There are several different ways to analyze a painting, and the Starry Night by Vincent van Gogh is no exception. This article will focus on Van Gogh’s interpretation of the night sky, implied lines, and blue synthesis. It will also discuss how Van Gogh used blue and the use of motifs. Regardless of your particular interest, this article will help you understand the painting better and how it is one of best paintings in the world.
Van Gogh Starry Night size
Dimensions: 73.7 cm × 92.1 cm
When did Vincent van Gogh paint starry night?
Painted in June 1889
Where is Vincent van Gogh starry night?
The Starry Night’s home is at the Museum of Modern Art in New York.
Van Gogh’s interpretation of the night sky
Starry Night is an early 19th century masterpiece of Dutch painting, and it may contain a hidden religious message. Van Gogh’s family was religious, and he had served as a missionary while young. The church steeple stands out in the painting, but more than that, the moon and stars are surrounded by glowing halos. Halos have a strong religious meaning because they imply divinity and holiness, and they are commonly found in pre-Renaissance art.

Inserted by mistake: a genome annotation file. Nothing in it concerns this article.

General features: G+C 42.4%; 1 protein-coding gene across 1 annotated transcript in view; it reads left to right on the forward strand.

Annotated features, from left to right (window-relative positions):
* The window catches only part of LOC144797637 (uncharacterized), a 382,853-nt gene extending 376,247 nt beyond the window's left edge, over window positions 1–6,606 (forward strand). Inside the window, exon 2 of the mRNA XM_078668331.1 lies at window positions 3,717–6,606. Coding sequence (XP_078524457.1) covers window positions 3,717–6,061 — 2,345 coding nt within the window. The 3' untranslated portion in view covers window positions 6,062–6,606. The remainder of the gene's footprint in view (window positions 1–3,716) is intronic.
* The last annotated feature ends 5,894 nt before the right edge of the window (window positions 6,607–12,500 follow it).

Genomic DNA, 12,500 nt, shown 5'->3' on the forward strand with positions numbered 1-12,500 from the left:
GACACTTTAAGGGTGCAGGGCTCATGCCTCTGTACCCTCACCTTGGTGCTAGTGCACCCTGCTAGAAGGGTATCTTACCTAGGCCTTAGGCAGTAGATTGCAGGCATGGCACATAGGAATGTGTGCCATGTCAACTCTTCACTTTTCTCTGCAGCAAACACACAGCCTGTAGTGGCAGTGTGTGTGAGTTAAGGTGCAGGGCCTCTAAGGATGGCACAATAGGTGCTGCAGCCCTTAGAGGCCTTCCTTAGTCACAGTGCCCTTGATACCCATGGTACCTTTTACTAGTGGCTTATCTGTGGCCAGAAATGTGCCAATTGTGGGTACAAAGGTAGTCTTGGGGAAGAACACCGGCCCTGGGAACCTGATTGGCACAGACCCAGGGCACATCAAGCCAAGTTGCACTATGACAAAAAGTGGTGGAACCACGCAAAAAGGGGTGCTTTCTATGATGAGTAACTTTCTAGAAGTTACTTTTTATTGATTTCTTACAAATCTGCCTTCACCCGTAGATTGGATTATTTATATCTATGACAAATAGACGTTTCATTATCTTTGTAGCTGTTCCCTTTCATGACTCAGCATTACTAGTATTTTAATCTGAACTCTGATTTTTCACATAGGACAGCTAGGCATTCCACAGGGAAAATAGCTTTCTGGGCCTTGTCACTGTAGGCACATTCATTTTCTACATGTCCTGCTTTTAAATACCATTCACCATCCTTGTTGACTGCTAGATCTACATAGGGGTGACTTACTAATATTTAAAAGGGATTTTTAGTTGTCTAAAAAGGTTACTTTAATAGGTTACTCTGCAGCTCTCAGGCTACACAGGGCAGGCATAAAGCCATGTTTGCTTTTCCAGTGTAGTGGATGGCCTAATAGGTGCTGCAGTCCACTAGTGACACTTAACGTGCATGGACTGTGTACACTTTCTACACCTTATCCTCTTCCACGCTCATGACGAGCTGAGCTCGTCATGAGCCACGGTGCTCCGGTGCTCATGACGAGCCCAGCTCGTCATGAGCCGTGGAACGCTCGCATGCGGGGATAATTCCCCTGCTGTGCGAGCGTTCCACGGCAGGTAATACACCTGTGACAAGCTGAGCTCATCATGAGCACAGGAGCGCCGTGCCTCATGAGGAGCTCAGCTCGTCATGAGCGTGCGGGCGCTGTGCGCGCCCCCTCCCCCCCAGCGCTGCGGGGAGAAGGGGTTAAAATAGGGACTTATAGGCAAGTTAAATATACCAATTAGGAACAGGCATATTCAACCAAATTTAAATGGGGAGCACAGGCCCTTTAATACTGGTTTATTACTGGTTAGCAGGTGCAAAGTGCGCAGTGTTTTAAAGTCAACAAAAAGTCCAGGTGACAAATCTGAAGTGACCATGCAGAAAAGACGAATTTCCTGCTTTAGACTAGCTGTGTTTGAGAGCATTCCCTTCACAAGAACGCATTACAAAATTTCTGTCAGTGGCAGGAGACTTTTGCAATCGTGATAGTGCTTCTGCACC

Van Gogh’s synthesis of motifs
In the nigh-time synthesis of motifs in Van Gogh’s starry night, a man makes use of his visual memory to convey the awe-inspiring night sky. While this is the first echo of his collaboration with Gauguin since his breakdown, the nocturnal scene also represents Van Gogh’s personal aesthetic discovery, the luminous power of darkness.
Van Gogh’s use of colors
Aside from the use of blue in his painting, Van Gogh also used various other colors in the painting. He used saturated colors in the center and lighter shades on the outside. He used light green as a transition color between blue and yellow. However, he didn’t use blending or gradation to create the starry night scene. In addition, he manipulated light by using directional brushwork.
Van Gogh’s reference to the eleven stars
There are several possible interpretations of the significance of Van Gogh’s reference to the star constellations. Van Gogh may have been alluding to the story of Joseph in Genesis 37:9, where the eleven stars bow down to Joseph. The Bible describes a similar story, but Van Gogh was more interested in religious meaning. Regardless of its source, Van Gogh may have been referencing the Biblical story of Joseph the Dreamer, whose brothers and father failed to earn him the respect of their peers.